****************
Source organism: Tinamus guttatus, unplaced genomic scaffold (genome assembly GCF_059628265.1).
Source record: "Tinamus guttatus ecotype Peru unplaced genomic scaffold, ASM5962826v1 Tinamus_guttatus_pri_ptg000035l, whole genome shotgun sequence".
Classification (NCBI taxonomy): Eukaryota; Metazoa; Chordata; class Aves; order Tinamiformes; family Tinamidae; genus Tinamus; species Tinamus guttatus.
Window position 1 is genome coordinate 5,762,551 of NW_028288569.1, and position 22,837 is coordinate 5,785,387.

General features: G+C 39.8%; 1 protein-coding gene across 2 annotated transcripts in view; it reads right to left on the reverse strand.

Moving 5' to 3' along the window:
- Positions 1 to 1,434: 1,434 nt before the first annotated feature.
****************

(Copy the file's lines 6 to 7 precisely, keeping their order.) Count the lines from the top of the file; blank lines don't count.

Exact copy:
Moving 5' to 3' along the window:
- Positions 1 to 1,434: 1,434 nt before the first annotated feature.